One of the top attributes you need to be a good employer is transparency. I take this so seriously that my office is a glass enclosure in the corner of the open-plan sales floor. I like people to be able to see that I am there and feel that they can talk to me at any time when my door is open. And as far as possible I try to explain why I make the decisions I make.
As the owner of a business, a CEO, a leader, you often end up having to make big decisions that people might not, on the surface, understand. I do try to explain the decisions I make and, 99% of the time, people understand and accept them, even if they were initially wary before I explained. Of course, you can't explain everything, you have to pick your battles, but the more people understand the decisions you are taking, the more comfortable and secure they will feel, and the harder they will work.
I also believe in integrity. I always do what I say I am going to do. I follow through on my promises. I try my best not to make promises I can't keep. If I stand up and say I am going to do something, it is not a “hope”, it is because I believe I can and will do it. I am very proud to have developed a strong reputation for this. When I hear feedback from my team, the comment I most often hear is: “Ying always delivers everything he says he will.”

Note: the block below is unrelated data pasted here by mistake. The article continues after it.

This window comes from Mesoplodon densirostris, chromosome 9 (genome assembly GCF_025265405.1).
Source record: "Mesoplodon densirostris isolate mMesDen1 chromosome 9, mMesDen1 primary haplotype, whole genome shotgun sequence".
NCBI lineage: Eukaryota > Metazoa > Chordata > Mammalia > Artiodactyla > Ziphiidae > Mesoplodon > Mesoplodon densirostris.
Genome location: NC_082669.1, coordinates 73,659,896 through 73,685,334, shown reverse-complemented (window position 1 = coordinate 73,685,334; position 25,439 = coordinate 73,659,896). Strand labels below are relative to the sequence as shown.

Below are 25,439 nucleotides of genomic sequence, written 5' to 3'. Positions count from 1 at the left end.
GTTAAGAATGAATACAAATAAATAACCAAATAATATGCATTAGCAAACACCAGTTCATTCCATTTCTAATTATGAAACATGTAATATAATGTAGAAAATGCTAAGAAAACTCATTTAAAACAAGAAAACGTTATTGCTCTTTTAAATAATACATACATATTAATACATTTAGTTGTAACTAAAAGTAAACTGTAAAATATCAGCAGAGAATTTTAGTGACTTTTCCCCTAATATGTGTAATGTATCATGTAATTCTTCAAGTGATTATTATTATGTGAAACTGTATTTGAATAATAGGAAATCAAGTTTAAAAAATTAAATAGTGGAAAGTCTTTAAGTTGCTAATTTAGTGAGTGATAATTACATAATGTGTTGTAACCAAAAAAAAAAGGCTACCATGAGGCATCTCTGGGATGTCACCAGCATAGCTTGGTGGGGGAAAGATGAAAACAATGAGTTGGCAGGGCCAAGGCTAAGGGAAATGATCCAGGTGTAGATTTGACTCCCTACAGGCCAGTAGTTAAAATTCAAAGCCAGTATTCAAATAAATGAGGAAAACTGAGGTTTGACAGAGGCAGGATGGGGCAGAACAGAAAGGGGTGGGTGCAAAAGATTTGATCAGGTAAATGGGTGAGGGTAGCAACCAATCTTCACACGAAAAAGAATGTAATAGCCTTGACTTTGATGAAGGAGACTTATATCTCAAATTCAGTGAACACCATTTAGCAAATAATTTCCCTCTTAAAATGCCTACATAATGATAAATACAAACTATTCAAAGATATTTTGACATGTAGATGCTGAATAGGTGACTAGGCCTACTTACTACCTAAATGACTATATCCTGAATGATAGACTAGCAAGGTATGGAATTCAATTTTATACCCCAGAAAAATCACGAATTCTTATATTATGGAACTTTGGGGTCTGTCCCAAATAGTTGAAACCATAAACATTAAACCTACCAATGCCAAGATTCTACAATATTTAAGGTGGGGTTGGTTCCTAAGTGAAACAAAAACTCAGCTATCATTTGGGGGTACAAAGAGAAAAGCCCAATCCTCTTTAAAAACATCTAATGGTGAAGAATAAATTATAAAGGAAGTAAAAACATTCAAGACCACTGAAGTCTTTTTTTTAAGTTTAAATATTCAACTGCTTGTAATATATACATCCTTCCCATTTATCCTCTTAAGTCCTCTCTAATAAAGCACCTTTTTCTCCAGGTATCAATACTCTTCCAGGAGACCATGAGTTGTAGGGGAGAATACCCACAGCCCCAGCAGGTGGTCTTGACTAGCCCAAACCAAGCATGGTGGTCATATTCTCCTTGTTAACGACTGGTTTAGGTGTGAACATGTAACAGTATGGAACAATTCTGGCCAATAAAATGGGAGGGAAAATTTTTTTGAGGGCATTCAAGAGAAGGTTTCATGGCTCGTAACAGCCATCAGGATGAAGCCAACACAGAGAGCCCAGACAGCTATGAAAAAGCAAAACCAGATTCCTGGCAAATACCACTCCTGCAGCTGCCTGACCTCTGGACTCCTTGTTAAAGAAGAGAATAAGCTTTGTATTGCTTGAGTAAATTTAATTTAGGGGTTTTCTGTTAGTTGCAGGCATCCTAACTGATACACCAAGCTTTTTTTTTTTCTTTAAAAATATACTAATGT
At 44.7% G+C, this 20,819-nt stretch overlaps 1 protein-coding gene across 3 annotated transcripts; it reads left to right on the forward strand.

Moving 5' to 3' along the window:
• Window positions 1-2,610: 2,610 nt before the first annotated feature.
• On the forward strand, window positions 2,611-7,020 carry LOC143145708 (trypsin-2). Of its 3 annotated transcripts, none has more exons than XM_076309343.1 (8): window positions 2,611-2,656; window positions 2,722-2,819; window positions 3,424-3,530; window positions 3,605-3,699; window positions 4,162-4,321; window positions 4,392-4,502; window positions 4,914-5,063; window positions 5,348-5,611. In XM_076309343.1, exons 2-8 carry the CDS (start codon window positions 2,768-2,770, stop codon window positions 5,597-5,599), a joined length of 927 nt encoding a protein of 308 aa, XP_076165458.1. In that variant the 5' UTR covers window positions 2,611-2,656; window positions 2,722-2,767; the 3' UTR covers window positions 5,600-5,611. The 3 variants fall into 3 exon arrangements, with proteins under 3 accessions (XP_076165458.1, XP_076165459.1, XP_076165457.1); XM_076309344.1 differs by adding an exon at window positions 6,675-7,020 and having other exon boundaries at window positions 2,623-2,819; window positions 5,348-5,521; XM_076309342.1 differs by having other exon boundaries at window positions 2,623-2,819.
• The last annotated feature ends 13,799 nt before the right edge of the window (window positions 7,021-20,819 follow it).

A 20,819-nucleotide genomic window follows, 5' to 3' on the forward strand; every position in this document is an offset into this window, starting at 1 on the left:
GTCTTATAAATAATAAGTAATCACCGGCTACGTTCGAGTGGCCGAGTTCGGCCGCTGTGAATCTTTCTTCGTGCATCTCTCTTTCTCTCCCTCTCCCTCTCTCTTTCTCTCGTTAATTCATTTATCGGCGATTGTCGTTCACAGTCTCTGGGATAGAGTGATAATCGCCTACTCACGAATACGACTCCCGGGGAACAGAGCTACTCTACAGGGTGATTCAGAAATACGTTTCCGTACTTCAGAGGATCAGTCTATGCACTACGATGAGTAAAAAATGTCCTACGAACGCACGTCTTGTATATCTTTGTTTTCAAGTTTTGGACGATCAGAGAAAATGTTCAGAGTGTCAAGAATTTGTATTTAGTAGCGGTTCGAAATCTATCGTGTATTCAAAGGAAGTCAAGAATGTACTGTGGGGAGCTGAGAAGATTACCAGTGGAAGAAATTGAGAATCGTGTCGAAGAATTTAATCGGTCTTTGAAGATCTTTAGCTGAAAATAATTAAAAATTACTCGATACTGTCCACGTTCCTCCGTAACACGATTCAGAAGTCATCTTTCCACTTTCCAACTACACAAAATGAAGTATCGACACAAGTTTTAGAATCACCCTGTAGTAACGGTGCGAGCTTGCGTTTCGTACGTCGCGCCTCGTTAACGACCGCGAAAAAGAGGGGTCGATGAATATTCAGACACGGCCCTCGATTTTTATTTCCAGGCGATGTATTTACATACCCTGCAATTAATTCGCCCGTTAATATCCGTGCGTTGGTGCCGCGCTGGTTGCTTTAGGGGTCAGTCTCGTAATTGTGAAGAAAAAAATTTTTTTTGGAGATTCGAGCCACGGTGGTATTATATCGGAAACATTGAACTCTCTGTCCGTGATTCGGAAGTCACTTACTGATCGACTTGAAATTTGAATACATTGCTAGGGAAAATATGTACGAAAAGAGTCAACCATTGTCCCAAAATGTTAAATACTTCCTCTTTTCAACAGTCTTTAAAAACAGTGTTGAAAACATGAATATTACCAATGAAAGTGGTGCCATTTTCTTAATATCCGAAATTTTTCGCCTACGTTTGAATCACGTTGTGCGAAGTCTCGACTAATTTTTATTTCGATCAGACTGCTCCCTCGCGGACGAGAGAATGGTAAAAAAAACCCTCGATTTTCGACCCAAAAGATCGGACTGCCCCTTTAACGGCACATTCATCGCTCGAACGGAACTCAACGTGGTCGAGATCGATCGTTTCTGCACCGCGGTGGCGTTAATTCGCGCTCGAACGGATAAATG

A big part of being a good boss is knowing and understanding what people need in order for them to do their best work and avoid mistakes, so you need a good deal of empathy. When you help them to do what is best for them, it allows them to achieve their best work.